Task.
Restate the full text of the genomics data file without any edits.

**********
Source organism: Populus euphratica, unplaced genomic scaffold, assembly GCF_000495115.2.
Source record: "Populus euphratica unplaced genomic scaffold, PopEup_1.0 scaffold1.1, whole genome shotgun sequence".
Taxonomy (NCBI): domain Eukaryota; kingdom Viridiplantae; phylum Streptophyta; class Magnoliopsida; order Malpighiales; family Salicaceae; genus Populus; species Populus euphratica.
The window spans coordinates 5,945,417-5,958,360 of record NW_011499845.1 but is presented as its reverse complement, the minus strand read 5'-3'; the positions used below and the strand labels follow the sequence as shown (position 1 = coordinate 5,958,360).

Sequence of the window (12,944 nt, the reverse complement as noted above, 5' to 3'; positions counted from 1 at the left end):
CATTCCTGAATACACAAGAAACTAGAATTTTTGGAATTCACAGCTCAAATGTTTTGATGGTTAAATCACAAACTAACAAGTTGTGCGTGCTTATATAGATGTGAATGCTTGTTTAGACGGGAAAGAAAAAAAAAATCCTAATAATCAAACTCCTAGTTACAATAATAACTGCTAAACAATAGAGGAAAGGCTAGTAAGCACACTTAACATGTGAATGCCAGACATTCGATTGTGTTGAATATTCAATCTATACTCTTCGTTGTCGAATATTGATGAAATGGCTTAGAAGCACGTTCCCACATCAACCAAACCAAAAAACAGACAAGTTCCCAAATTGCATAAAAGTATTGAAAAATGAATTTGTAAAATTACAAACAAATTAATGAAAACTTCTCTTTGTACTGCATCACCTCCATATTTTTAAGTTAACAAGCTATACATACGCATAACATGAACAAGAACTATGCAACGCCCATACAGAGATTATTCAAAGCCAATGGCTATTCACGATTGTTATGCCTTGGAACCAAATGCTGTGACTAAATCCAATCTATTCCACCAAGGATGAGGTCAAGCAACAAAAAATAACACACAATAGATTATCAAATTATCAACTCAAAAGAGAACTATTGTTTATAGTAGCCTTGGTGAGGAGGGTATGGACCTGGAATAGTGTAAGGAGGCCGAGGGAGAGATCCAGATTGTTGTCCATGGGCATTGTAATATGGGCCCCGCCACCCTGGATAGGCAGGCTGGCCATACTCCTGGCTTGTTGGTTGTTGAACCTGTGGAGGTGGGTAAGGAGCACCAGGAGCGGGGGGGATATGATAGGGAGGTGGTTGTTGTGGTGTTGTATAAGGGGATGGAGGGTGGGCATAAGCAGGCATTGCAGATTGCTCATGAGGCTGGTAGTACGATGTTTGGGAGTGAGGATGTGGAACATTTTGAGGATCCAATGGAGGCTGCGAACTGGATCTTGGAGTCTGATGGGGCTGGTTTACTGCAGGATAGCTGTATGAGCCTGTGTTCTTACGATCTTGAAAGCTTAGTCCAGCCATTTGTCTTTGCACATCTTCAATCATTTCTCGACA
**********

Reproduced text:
Source organism: Populus euphratica, unplaced genomic scaffold, assembly GCF_000495115.2.
Source record: "Populus euphratica unplaced genomic scaffold, PopEup_1.0 scaffold1.1, whole genome shotgun sequence".
Taxonomy (NCBI): domain Eukaryota; kingdom Viridiplantae; phylum Streptophyta; class Magnoliopsida; order Malpighiales; family Salicaceae; genus Populus; species Populus euphratica.
The window spans coordinates 5,945,417-5,958,360 of record NW_011499845.1 but is presented as its reverse complement, the minus strand read 5'-3'; the positions used below and the strand labels follow the sequence as shown (position 1 = coordinate 5,958,360).

Sequence of the window (12,944 nt, the reverse complement as noted above, 5' to 3'; positions counted from 1 at the left end):
CATTCCTGAATACACAAGAAACTAGAATTTTTGGAATTCACAGCTCAAATGTTTTGATGGTTAAATCACAAACTAACAAGTTGTGCGTGCTTATATAGATGTGAATGCTTGTTTAGACGGGAAAGAAAAAAAAAATCCTAATAATCAAACTCCTAGTTACAATAATAACTGCTAAACAATAGAGGAAAGGCTAGTAAGCACACTTAACATGTGAATGCCAGACATTCGATTGTGTTGAATATTCAATCTATACTCTTCGTTGTCGAATATTGATGAAATGGCTTAGAAGCACGTTCCCACATCAACCAAACCAAAAAACAGACAAGTTCCCAAATTGCATAAAAGTATTGAAAAATGAATTTGTAAAATTACAAACAAATTAATGAAAACTTCTCTTTGTACTGCATCACCTCCATATTTTTAAGTTAACAAGCTATACATACGCATAACATGAACAAGAACTATGCAACGCCCATACAGAGATTATTCAAAGCCAATGGCTATTCACGATTGTTATGCCTTGGAACCAAATGCTGTGACTAAATCCAATCTATTCCACCAAGGATGAGGTCAAGCAACAAAAAATAACACACAATAGATTATCAAATTATCAACTCAAAAGAGAACTATTGTTTATAGTAGCCTTGGTGAGGAGGGTATGGACCTGGAATAGTGTAAGGAGGCCGAGGGAGAGATCCAGATTGTTGTCCATGGGCATTGTAATATGGGCCCCGCCACCCTGGATAGGCAGGCTGGCCATACTCCTGGCTTGTTGGTTGTTGAACCTGTGGAGGTGGGTAAGGAGCACCAGGAGCGGGGGGGATATGATAGGGAGGTGGTTGTTGTGGTGTTGTATAAGGGGATGGAGGGTGGGCATAAGCAGGCATTGCAGATTGCTCATGAGGCTGGTAGTACGATGTTTGGGAGTGAGGATGTGGAACATTTTGAGGATCCAATGGAGGCTGCGAACTGGATCTTGGAGTCTGATGGGGCTGGTTTACTGCAGGATAGCTGTATGAGCCTGTGTTCTTACGATCTTGAAAGCTTAGTCCAGCCATTTGTCTTTGCACATCTTCAATCATTTCTCGACA